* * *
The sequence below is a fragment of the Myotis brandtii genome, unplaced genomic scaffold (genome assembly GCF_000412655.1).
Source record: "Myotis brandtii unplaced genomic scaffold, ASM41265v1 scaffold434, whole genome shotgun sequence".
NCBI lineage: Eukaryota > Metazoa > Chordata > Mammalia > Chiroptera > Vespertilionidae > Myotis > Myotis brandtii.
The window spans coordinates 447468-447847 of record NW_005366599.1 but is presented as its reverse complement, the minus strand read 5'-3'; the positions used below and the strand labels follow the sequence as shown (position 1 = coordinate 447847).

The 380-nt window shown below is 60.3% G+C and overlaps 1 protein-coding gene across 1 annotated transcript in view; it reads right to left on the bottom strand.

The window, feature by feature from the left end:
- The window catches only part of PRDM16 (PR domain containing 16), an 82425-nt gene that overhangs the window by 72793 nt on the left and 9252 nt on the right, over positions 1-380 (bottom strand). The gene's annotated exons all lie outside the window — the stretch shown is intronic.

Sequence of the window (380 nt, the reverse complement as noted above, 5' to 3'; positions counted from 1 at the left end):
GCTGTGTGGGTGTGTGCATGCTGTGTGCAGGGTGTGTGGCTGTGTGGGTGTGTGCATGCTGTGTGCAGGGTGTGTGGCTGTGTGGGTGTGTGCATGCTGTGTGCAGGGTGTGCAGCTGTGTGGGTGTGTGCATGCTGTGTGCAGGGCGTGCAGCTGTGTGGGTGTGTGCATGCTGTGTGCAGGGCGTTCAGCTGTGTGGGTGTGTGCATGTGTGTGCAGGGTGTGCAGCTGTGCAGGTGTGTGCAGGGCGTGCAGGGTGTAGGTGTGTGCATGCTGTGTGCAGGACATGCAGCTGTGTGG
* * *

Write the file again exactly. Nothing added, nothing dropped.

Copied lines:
The sequence below is a fragment of the Myotis brandtii genome, unplaced genomic scaffold (genome assembly GCF_000412655.1).
Source record: "Myotis brandtii unplaced genomic scaffold, ASM41265v1 scaffold434, whole genome shotgun sequence".
NCBI lineage: Eukaryota > Metazoa > Chordata > Mammalia > Chiroptera > Vespertilionidae > Myotis > Myotis brandtii.
The window spans coordinates 447468-447847 of record NW_005366599.1 but is presented as its reverse complement, the minus strand read 5'-3'; the positions used below and the strand labels follow the sequence as shown (position 1 = coordinate 447847).

The 380-nt window shown below is 60.3% G+C and overlaps 1 protein-coding gene across 1 annotated transcript in view; it reads right to left on the bottom strand.

The window, feature by feature from the left end:
- The window catches only part of PRDM16 (PR domain containing 16), an 82425-nt gene that overhangs the window by 72793 nt on the left and 9252 nt on the right, over positions 1-380 (bottom strand). The gene's annotated exons all lie outside the window — the stretch shown is intronic.

Sequence of the window (380 nt, the reverse complement as noted above, 5' to 3'; positions counted from 1 at the left end):
GCTGTGTGGGTGTGTGCATGCTGTGTGCAGGGTGTGTGGCTGTGTGGGTGTGTGCATGCTGTGTGCAGGGTGTGTGGCTGTGTGGGTGTGTGCATGCTGTGTGCAGGGTGTGCAGCTGTGTGGGTGTGTGCATGCTGTGTGCAGGGCGTGCAGCTGTGTGGGTGTGTGCATGCTGTGTGCAGGGCGTTCAGCTGTGTGGGTGTGTGCATGTGTGTGCAGGGTGTGCAGCTGTGCAGGTGTGTGCAGGGCGTGCAGGGTGTAGGTGTGTGCATGCTGTGTGCAGGACATGCAGCTGTGTGG